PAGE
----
“Too often, executive compensation in the U.S. is ridiculously out of line with performance. That won’t change, moreover, because the deck is stacked against investors when it comes to the CEO’s pay. The upshot is that a mediocre-or-worse CEO – aided by his handpicked VP of human relations and a consultant from the ever-accommodating firm of Ratchet, Ratchet and Bingo – all too often receives gobs of money from an ill-designed compensation arrangement.”
— Warren Buffett, 2005 Letter to Shareholders
Coca Cola’s Compensation Controversy
The Coca Cola Company is in the midst of a major controversy prompted by shareholder objections to the company’s equity compensation plan which is outlined in the company’s 2014 proxy statement. David Winters, managing member of Wintergreen Advisors which controls 2.5 million shares of Coca Cola, has sent two letters (dated March 21 and March 27) to Coca Cola’s board of directors in which he strongly objects to the design and magnitude of the equity compensation program. Mr. Winters has also posted a YouTube video in which he presents his case against the compensation plan.
Mr. Winters makes some strong points in his presentation regarding the economics of stock based compensation and the magnitude of the proposed grants at Coca Cola in particular. In recent days, there have been a number of news stories and related commentary regarding the merits of stock option plans as well as the question of whether executive compensation is excessive in general.
Even a cursory glance at Coca Cola’s proxy statement shows that the named executive officers are paid extremely well through a variety of cash and equity programs. However, anyone who has been reading proxy statements of Fortune 500 companies knows that Coca Cola is far from unique. While serving as an executive officer for a large enterprise is no doubt a major responsibility, we have reached the point where anyone serving in such a position for more than a few years is assured of an eight figure net worth providing financial independence for life, in most cases regardless of the company’s performance.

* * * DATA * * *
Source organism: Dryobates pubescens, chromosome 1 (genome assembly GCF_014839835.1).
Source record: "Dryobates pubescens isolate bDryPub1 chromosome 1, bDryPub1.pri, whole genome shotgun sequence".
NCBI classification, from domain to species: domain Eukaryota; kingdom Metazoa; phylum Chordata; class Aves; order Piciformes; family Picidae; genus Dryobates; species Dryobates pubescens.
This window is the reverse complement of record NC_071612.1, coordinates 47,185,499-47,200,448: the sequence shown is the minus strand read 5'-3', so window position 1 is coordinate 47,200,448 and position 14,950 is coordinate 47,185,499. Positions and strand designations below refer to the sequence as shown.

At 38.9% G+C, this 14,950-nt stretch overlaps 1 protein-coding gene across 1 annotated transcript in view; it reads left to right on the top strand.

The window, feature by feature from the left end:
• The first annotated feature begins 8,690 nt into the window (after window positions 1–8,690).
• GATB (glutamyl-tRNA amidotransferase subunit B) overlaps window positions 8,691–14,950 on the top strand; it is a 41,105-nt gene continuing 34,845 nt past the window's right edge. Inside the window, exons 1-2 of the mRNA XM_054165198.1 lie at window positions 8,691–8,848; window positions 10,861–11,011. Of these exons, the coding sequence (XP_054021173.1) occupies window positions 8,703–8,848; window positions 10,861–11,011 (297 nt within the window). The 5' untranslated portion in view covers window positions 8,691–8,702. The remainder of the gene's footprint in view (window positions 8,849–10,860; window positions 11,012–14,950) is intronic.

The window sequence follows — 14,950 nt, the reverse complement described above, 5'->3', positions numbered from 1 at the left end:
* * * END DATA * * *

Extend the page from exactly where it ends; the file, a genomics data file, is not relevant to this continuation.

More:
The debate over the level of executive pay and the design of compensation packages occurs during proxy season every year and represents a long term problem for American shareholders. However, we will leave that larger debate for another day and instead focus on Coca Cola’s highly problematic response to Mr. Winters. We find the response to be not only patronizing but highly intellectually suspect when it comes to the company’s understanding of capital allocation.
Lemonade Stands and Capital Allocation
Coca Cola’s latest response to Mr. Winters was written by Gloria Bowden who serves as the company’s associate general counsel and secretary. The title of the response is What Lemonade Stands Can Teach Us About Ownership which is an interesting way to begin a response to a concerned long term shareholder who controls approximately $100 million of the company’s stock.
Once one gets over the patronizing tone, it initially appears that Ms. Bowden is simply reiterating the justification for stock compensation plans that have been put forward countless times in the past. However, Ms. Bowden does not stop there. She attempts to justify how shareholders are “protected” by the fact that Coca Cola has a stock repurchase plan in place:
First, we regularly repurchase shares in the stock market. This reduces the amount of shares on the market which offsets the potential dilutive impact. In 2013, we repurchased $4.8 billion of our stock. That far exceeded the $1.3 billion repurchased related to employee stock options exercises.
One can fairly debate the pros and cons of providing management with equity compensation and whether the much hoped for “alignment of incentives” is actually created through grants of stock options and restricted stock. However, the idea that shareholders are “protected” in any way merely because the company has a stock repurchase program that “offsets dilution” makes no sense whatsoever.